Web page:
Aziz Ansari: I’m covering the show for Vogue for Kids. But there’s no kid’s stuff, so I don’t know why I came. All of the stuff, none of it is available in kid sizes.

That’s weird.
I don’t know why they sent me.

So what kind of shoots are you working on right now?
For Vogue for Kids? Lot of overalls stuff. Mainly covering a lot of Oshkosh stuff.

Sexy kids?
No no no no. All conservative. A lot of really high end stuff. Sally Ferragamo for kids, Valentino for kids.

So does Anna Wintour know you’re doing this?
You know, I’m kind of just doing it on spec, and then when it’s done, I can present it to her and be like, ‘Vogue for Kids, what do you think?’ And I’m pretty sure she’ll just sign off on it.

I’m pretty sure she will too.

Sex-Crazed Seniors and Political Warfare: A Visit to the Parks and Rec Set
PARKS AND RECREATION SET, ELYSIAN MASONIC TEMPLE, LOS ANGELES, WEDNESDAY, AUG. 29 – “Does anyone know what we risk when we have unprotected sex?” Amy Poehler, as new city councilman Leslie Knope, asks a few dozen assembled senior citizens. They pipe up immediately: “Heart attack.” “Broken hip.” “Falling in love.” After a couple of takes getting through the list (there are more replies from the crowd), Chris Pratt, Retta, and Rashida Jones can’t help themselves and begin to laugh. So does Poehler. “I could listen to you guys do that on a loop for the whole day,” she tells the geriatric cast. She’s in the midst of shooting season five’s fourth episode, which finds an outbreak of chlamydia among Pawnee’s senior citizens, and Leslie is trying to curb it with sex education. Back in character, she begins demonstrating how to put a condom on a banana when a senior named Marvin raises his hand. “That’s all fine and good, but what if the banana is soft and mushy … ” The episode’s writer, Alan Yang, cracks up quietly while watching the monitors. Moments later the lesson is interrupted by the town’s morality watchdogs, who show up to remind everyone about Pawnee’s “Abstinence Only” Sex Education Law.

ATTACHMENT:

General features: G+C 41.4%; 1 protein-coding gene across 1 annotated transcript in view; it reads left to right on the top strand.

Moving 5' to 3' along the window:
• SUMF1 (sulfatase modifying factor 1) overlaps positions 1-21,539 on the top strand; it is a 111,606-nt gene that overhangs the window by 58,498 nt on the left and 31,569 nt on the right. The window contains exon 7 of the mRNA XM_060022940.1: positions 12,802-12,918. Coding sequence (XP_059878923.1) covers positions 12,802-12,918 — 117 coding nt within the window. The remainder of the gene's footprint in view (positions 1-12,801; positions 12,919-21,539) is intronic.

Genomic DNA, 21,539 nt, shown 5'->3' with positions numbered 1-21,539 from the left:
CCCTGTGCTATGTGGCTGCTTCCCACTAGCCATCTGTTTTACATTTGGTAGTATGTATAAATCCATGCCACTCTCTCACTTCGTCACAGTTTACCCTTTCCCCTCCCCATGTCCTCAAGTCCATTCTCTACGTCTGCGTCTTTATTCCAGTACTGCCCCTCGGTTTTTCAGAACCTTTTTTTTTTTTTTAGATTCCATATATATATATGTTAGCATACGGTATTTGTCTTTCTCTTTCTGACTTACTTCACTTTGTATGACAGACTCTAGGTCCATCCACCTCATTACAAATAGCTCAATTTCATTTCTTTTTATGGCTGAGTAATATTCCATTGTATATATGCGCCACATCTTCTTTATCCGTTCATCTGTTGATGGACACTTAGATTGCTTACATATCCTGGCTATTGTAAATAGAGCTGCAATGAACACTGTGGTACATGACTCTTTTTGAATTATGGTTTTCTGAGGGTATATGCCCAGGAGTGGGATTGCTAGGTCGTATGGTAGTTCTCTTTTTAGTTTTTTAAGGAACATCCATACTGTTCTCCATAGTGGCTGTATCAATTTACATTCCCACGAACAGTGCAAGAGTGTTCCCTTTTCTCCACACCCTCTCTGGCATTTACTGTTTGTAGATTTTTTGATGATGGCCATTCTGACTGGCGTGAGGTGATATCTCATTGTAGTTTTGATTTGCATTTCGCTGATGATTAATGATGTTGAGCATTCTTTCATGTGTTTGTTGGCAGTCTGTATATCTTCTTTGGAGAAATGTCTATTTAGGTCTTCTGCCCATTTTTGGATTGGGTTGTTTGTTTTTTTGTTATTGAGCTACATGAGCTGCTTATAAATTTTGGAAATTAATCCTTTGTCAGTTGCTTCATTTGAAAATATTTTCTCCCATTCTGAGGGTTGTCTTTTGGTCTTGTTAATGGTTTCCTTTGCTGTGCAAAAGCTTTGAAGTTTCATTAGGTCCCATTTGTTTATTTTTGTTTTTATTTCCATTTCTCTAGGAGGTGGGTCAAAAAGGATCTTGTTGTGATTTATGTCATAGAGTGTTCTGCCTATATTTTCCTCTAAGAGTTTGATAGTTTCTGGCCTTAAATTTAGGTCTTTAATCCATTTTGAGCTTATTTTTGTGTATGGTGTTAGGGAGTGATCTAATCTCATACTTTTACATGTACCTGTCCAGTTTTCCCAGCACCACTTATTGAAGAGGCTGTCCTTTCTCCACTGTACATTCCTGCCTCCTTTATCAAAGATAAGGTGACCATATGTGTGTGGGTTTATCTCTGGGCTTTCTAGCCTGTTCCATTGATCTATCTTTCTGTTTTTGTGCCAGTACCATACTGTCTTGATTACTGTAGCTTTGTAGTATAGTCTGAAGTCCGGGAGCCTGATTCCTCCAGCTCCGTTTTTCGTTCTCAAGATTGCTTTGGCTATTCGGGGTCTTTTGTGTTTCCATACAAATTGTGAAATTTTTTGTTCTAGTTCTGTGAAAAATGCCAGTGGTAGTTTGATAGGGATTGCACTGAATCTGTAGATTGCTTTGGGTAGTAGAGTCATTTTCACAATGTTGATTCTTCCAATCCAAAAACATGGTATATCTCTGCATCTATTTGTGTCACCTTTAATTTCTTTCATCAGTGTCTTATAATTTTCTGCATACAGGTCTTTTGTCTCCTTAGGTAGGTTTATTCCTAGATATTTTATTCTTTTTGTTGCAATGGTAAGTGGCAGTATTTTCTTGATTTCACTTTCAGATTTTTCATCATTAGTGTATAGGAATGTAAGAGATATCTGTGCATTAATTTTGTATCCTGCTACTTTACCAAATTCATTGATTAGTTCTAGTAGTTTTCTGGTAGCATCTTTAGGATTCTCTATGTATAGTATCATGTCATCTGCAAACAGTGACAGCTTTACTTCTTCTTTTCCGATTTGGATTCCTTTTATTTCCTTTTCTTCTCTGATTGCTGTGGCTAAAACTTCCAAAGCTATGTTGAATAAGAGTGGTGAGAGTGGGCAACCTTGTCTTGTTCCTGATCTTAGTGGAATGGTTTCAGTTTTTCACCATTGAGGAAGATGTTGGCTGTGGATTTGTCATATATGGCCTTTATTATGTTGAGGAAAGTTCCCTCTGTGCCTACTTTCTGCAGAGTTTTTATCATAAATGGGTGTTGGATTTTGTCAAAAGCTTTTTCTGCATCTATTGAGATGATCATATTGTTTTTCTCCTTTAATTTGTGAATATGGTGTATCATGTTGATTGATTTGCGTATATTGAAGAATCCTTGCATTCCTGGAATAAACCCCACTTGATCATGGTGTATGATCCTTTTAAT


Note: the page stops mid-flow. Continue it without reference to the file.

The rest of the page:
The botched operation is just one of several initiatives that Leslie will have trouble enforcing in Parks and Recreation’s fifth season. In tonight’s premiere (9:30, NBC), she and Andy visit Ben, now a congressional spin doctor, and April, who decided to go as his intern, in Washington, D.C., where Leslie also has plans to personally apply for funds to clean up a river in Pawnee and quickly discovers her needs aren’t exactly a priority. “She realizes what a country mouse she is, what a small fry in terms of big-time politics,” says Poehler. “D.C. can make people feel that way.” In the second episode, she’ll attempt to pass a tax on soda to help stave off obesity in kids (an unlikely gamble in Sweetums-proud Pawnee) and in the episode shooting today, "Sex Education," it looks like she’ll be thwarted again in her plea to teach contraception to the senior citizens. Poehler says the frustration is palpable. “Leslie’s not sure how to do everything as a city councilwoman, her boyfriend’s out of town, she’s trying to do it all and nothing’s really working. She got this dream job that she fought for and now she’s wondering if it was the right move.”

“Sex Education” is a standalone story, meant as a “straight-up comedy” break from the focus of Leslie’s tangled new reality in which she’s flip-flopping between her city council and parks department jobs. (“If I had been tweeting while reading that script,” Retta says, “I would have written, ‘Donna’s found the nursing home that she’s gonna be in when shit slows down.’”) Yang says making this self-contained episode was a deliberate decision. “We wanted to reassure viewers it wasn’t going to be a whole new show in season five,” he says. Especially since there have been major changes to the show, which at times has been confusing. “It sometimes seems like all the characters have a lot of different jobs now,” concedes Yang. In the scene currently being filmed, for example, Ann, Andy, and Donna are there to help Leslie with the seniors, even though Donna and Ann don’t technically work for her in her city councilwoman capacity. (“Obviously this is not a parks department situation,” Retta says. “But everyone there is always going to be supportive of Leslie no matter what, because she’d always be supportive of us.”) And back on the set at the CBS Radford lot, Leslie’s city council office has been set up within spitting distance of her parks department office. “Leslie’s new office can see directly into her old one, which is kind of funny, and she struggles with that. Even me, Amy, I miss my old office.” Seated next to her, Rashida Jones nods and says with a surprisingly authentic wistfulness, “I miss your old office too. So many good times there.”